Heel Spurs are a painful condition of the feet that affects people of all ages but mostly females over 40 years of age. The spurs are pointy bony outgrowths on the heels which point to areas of inflammation. The spurs are an indication that the fascia overlying the muscle is causing inflammation at the site of attachment due to traction.
How do heel spurs relate to plantar fasciitis?
Heel spurs under the sole of the foot (plantar area) are associated with inflammation of the plantar fascia (fasciitis), the "bowstring- like" tissue stretching underneath the sole which attaches at the heel. Plantar heel spurs cause localised tenderness and pain made worse when stepping down on the heel.
Heel spurs and plantar fasciitis can occur alone or be related to underlying diseases that cause arthritis (inflammation of the joints), such as reactive arthritis (formerly called Reiter's disease), ankylosing spondylitis, and diffuse idiopathic skeletal hyperostosis. It is important to note that heel spurs may cause no symptoms at all and be incidentally discovered during x-ray exams taken for other purposes.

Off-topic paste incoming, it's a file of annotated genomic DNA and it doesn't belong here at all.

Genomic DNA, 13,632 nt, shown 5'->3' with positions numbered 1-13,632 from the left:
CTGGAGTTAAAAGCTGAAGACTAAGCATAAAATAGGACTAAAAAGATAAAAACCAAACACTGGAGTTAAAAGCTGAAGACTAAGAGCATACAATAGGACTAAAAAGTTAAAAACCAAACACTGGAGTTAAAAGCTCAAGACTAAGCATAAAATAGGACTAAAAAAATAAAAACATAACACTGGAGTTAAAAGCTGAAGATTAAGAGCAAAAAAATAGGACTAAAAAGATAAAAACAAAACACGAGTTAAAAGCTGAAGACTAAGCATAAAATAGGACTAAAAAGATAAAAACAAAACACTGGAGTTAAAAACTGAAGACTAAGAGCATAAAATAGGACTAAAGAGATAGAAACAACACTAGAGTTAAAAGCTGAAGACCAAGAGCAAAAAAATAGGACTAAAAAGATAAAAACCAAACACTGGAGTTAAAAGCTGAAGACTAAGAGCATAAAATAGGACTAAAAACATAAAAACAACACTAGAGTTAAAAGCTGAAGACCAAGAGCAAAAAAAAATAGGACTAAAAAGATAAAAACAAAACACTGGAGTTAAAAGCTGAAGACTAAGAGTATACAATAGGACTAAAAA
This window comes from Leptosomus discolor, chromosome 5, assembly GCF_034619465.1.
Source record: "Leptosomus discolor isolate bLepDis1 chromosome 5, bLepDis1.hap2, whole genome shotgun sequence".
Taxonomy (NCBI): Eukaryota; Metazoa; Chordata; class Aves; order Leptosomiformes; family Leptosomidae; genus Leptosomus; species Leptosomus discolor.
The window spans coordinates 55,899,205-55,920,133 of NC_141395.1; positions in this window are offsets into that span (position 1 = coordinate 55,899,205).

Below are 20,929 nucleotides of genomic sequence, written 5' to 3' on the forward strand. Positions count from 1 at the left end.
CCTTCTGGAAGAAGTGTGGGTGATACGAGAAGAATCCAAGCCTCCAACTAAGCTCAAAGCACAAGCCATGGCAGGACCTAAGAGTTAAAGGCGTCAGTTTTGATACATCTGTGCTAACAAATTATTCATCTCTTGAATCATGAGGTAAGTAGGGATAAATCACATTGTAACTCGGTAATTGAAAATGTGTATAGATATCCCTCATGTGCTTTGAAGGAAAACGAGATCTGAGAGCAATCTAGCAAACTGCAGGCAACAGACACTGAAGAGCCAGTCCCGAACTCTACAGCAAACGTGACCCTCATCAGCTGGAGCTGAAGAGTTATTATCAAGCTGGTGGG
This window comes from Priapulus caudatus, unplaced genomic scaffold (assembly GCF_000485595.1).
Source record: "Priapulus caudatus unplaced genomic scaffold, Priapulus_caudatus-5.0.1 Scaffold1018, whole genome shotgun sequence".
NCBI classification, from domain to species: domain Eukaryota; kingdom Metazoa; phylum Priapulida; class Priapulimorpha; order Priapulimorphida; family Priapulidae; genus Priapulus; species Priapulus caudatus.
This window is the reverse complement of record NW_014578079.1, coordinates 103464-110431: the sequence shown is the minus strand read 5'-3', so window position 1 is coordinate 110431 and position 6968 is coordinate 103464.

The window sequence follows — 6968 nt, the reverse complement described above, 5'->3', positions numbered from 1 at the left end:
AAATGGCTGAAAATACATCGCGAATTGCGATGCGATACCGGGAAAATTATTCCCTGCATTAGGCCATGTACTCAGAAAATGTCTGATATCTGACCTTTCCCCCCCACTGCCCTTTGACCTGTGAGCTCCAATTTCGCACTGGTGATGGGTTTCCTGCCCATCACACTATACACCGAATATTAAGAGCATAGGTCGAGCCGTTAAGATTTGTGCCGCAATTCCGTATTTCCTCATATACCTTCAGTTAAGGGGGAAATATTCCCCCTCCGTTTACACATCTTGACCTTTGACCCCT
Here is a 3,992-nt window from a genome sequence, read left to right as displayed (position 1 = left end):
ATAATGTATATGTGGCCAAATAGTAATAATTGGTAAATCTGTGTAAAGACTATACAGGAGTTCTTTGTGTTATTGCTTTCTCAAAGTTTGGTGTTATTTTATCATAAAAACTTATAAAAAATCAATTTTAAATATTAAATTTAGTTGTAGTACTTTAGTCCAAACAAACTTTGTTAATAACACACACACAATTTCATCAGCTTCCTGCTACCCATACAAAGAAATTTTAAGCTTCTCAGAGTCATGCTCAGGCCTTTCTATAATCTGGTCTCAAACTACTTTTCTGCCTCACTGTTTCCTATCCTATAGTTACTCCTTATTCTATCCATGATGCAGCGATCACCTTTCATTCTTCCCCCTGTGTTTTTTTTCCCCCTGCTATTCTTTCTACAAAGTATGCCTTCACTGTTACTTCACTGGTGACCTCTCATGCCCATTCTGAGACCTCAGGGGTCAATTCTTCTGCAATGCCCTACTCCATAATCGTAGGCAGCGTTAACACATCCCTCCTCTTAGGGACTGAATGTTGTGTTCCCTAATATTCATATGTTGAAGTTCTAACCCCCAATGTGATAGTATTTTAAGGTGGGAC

- Early morning pain
- Pain that eases with warming up
- Pain at the end of the day
- Sharp pain at rest
- Stiffness in ankle or big toe
- Achilles tendonitis
Your Sports Physician and Physiotherapist/ Podiatrist will asses you and implement treatment to alleviate pain and stop this condition from occurring. The best treatment usually involves a holistic approach to treatment from all practitioners.
- Anti- inflammatories
- Orthotics/taping and heel pads
- Massage with golf ball or bottle
- Plantar fasciitis bracing (new)
- Cortisone injection
- Night splints
- Correcting biomechanics
- Gait analysis with treadmill
- Prescribing appropriate footwear
- MRI/ X-rays and blood tests for chronic cases